This week, Mark Udall co-sponsored a resolution expressing support for the Clean Air Act, which has greatly reduced air pollution and led to significant improvements in public health.
The Senate is currently considering numerous proposals that would remove or restrict the Environmental Protection Agency's ability to reduce carbon pollution under the Clean Air Act, in addition to House legislation that would affect regulation of greenhouse gas emissions.
The resolution Udall signed, with 33 other senators, recognizes the tremendous health benefits and associated economic gains Americans have enjoyed since the Clear Air Act was signed into law in 1970. For every dollar invested, the law is estimated to provide up to $40 in public health and economic benefits to Americans. Since it was enacted 40 years ago, the Act has saved thousands of lives every year by removing harmful pollutants from the air and reducing the occurrence of diseases such as chronic bronchitis and aggravated asthma. Strong Clean Air Act safeguards cut down on health care costs and lost work days, and spurs investment in pollution-reducing technologies, creating jobs that can't be shipped overseas. Now, regulation of pollution under the Clean Air Act promises to accelerate the transition to the clean energy economy, which has been one of the bright spots in Colorado's climb out of the recession.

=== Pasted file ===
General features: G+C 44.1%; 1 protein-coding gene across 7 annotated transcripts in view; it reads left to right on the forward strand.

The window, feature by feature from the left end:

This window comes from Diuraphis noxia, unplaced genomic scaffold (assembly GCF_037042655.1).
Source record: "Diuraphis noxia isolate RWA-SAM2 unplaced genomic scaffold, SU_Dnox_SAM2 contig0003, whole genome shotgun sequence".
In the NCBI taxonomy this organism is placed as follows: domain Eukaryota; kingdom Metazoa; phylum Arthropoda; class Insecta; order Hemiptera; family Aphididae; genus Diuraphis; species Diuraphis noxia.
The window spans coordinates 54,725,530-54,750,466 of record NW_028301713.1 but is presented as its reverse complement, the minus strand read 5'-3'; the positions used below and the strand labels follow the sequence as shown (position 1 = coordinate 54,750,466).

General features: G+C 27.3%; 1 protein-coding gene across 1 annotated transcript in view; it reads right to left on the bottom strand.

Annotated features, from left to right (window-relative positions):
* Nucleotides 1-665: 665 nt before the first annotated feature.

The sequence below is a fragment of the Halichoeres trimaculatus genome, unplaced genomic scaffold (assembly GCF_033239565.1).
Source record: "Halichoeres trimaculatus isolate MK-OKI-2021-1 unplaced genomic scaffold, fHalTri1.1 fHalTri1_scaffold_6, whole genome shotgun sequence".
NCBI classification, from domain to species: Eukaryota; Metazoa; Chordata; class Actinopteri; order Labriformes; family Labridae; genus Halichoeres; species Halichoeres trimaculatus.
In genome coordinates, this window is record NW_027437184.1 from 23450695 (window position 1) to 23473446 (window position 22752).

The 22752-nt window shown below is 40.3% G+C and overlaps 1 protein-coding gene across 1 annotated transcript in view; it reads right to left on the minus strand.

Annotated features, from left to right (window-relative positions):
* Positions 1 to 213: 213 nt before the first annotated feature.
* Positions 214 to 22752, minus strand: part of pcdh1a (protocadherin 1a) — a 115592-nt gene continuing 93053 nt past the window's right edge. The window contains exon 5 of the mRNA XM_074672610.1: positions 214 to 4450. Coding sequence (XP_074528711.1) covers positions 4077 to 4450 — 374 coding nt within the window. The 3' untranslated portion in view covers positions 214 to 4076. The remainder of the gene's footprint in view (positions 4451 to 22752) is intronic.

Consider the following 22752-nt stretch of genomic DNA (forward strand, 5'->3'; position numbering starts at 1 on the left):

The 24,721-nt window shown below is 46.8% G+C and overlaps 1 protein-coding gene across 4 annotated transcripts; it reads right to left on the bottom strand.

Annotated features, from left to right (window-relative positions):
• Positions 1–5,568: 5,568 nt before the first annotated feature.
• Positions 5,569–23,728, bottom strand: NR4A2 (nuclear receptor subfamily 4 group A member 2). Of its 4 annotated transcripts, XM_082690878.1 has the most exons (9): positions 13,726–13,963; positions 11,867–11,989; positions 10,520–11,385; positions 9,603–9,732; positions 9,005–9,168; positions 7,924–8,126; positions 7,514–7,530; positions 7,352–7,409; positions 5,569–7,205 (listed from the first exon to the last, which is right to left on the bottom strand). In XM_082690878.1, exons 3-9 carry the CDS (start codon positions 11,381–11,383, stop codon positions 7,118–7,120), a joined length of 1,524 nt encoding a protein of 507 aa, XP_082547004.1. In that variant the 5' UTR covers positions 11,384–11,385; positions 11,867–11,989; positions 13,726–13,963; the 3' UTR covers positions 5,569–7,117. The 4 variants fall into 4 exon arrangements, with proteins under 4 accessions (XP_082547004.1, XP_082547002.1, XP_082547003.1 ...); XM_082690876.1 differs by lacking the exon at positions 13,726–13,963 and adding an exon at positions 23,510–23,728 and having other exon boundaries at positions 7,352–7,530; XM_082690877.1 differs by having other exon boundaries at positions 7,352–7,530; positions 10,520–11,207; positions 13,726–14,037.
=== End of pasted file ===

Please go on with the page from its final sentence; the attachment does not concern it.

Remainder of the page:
"Coloradans understand that a healthy environment and a strong economy go hand in hand," Udall said. "The Clean Air Act has protected our families and prevented hundreds of thousands of deaths these past four decades. It has helped us reduce mercury in our air and water, fight acid rain and ozone depletion and, as a result, saved lives and helped strengthen our economy. We need to continue implementing one of our country's landmark environmental laws; not undermine its successes."